Saturday, July 7, 2007

Are bees disappearing because of genetic crops?

Buzz off
Apr 26th 2007
From The Economist print edition

Investigating colony collapse disorder

IT IS a mystery that would tax the minds of the world's greatest detectives. Across America beekeepers are finding hives abandoned. What appear to be normal, healthy adults suddenly disappear within two days, leaving their queen, their food stores and the young. In the past, a mass exodus would leave the hive to be ransacked by honeybees from neighbouring colonies. This time, not only is the retreat more common, but nearby bees seem strangely reluctant to enter the abandoned hives. There are no dead bodies, but scientists who have studied the corpses of the occasional remaining live adult report that they are ravaged by disease.

What could be going on? The Department of Agriculture in America this week convened a workshop of apiarists and federal and university scientists to suggest some answers.

Colony collapse disorder, as the phenomenon has become known as, was first reported in America in mid-November 2006. It spread rapidly, with beekeepers reporting heavy losses of between 30% and 90% of bees. Some 24 American states have now reported cases of colony collapse disorder. It has also been seen in Greece, Italy, Poland, Portugal and Spain.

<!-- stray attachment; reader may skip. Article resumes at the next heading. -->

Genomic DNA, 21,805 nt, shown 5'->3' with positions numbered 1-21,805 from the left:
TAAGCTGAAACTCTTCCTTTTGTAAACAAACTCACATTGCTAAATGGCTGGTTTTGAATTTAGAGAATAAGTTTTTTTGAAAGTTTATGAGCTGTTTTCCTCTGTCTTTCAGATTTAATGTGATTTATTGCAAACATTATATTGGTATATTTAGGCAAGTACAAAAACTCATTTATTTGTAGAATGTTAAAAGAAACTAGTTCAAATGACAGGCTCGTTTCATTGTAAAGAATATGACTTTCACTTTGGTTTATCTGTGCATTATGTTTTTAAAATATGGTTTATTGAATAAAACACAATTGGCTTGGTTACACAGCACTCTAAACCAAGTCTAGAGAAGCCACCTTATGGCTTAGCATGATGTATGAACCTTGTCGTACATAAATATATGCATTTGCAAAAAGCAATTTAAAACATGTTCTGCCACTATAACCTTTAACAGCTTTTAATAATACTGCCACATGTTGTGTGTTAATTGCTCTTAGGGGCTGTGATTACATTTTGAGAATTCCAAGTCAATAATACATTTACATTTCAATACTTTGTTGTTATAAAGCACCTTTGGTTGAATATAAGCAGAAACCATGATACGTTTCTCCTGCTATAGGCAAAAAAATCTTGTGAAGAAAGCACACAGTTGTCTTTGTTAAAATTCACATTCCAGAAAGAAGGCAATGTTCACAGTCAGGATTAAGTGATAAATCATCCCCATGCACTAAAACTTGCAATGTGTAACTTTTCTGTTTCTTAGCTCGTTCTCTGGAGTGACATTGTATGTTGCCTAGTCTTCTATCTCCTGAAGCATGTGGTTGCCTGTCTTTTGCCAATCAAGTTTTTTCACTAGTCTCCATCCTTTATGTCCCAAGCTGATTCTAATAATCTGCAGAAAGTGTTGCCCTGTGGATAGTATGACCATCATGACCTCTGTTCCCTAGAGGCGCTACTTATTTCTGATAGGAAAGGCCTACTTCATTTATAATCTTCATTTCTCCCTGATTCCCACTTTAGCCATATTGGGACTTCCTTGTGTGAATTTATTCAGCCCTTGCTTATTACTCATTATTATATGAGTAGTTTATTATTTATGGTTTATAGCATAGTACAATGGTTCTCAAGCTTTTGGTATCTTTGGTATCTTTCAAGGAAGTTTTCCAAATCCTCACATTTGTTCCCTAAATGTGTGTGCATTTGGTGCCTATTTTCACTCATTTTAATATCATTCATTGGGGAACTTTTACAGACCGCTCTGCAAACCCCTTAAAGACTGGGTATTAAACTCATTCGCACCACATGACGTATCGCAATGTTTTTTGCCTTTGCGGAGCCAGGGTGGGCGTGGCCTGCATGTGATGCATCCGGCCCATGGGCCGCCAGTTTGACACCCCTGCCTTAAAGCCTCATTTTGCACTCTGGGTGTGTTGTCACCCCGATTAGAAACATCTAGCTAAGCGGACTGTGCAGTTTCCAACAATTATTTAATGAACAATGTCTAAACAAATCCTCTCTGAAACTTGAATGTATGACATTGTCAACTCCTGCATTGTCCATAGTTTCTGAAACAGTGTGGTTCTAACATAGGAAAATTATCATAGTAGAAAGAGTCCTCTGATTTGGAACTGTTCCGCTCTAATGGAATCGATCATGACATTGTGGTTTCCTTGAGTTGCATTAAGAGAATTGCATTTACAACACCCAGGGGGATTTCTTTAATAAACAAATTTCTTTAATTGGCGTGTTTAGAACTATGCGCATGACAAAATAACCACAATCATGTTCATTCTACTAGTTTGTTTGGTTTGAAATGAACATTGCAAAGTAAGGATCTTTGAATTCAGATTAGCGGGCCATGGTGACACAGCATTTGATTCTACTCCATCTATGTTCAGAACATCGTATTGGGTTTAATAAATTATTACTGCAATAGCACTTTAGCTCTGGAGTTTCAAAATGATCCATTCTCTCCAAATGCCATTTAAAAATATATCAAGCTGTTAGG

Because the living bees that the scientists were able to study carried almost every virus and parasite known to infect honeybees, researchers are working on the idea that the insects' immune systems have failed. Reducing the body's ability to fight disease allows infection by a host of pathogens. But exactly why this should happen is unclear. It could be that one disease, perhaps a new type of lurgy, invites the others to infect the bee, or that a pesticide performs this role.


Daves Garden has an interesting blog where many people are reporting conditions in their yard throughout the country.

I like this one...G:

Sunnyvale, CA
(Zone 9b)

Jun 7, 2007
10:46 AM

Post #3586411

We have had honey bees as well as wild mason bees, bumble bees, burrowing bees, and beneficial pollinating flies that resemble bees, at our community garden since the weather warmed up. There are cells phones en mass around here, and they don't seem to be bothering the bees. Our community garden is organic, and many of the surrounding homes do not use toxic sprays. So the mystery continues.

And you'll need to put on your tinfoil hat for this site:

The Bees' Needs


It's the Physics, Stupid!

By Richard C. Hoagland and David Wilcock

2007 The Enterprise Mission


Geezer Power said...

I spotted two Honey Bees here in Independence OR yesterday. The first that I've seen this year. There are a lot of small bumble bees and some wasps and yellow jackets.

Geezer Power said...

Update on the honey bees. I have had a lot of bees and wasps on the blooms on the ivy on my Winter Pear tree. It's an ancient tree and the ivy has pretty much taken it over. The ivy has been growing on it for 10 or 15 years and is now mimicking the limbs and leaves of the tree. The ivy at ground level still has the regular ivy leaf, but higher in the tree the leaves look pretty close to pear leaves on thick shoots that look pretty much like limbs. My nieghbor Bill gets on me once in a while to remove the ivy, but to me it's a nature experiment and the tree still produces pears...(: